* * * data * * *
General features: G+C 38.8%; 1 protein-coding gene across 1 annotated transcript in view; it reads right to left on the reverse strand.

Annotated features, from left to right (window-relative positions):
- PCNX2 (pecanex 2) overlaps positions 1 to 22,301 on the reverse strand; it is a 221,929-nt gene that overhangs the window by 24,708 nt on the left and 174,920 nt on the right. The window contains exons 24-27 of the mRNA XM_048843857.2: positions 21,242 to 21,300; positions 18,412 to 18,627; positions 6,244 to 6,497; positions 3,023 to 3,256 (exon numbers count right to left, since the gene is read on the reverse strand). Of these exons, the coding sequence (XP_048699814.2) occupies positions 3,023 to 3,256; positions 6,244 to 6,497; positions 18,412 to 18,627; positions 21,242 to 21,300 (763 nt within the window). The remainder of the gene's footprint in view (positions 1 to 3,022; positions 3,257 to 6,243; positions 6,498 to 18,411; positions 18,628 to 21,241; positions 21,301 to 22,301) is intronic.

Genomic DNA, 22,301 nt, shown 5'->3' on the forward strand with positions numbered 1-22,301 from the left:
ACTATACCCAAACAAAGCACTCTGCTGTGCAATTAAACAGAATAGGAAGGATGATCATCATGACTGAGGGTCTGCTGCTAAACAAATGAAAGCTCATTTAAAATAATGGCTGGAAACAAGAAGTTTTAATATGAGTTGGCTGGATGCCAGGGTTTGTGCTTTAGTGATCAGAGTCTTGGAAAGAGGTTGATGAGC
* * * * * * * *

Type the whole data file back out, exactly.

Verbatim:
General features: G+C 38.8%; 1 protein-coding gene across 1 annotated transcript in view; it reads right to left on the reverse strand.

Annotated features, from left to right (window-relative positions):
- PCNX2 (pecanex 2) overlaps positions 1 to 22,301 on the reverse strand; it is a 221,929-nt gene that overhangs the window by 24,708 nt on the left and 174,920 nt on the right. The window contains exons 24-27 of the mRNA XM_048843857.2: positions 21,242 to 21,300; positions 18,412 to 18,627; positions 6,244 to 6,497; positions 3,023 to 3,256 (exon numbers count right to left, since the gene is read on the reverse strand). Of these exons, the coding sequence (XP_048699814.2) occupies positions 3,023 to 3,256; positions 6,244 to 6,497; positions 18,412 to 18,627; positions 21,242 to 21,300 (763 nt within the window). The remainder of the gene's footprint in view (positions 1 to 3,022; positions 3,257 to 6,243; positions 6,498 to 18,411; positions 18,628 to 21,241; positions 21,301 to 22,301) is intronic.

Genomic DNA, 22,301 nt, shown 5'->3' on the forward strand with positions numbered 1-22,301 from the left:
ACTATACCCAAACAAAGCACTCTGCTGTGCAATTAAACAGAATAGGAAGGATGATCATCATGACTGAGGGTCTGCTGCTAAACAAATGAAAGCTCATTTAAAATAATGGCTGGAAACAAGAAGTTTTAATATGAGTTGGCTGGATGCCAGGGTTTGTGCTTTAGTGATCAGAGTCTTGGAAAGAGGTTGATGAGC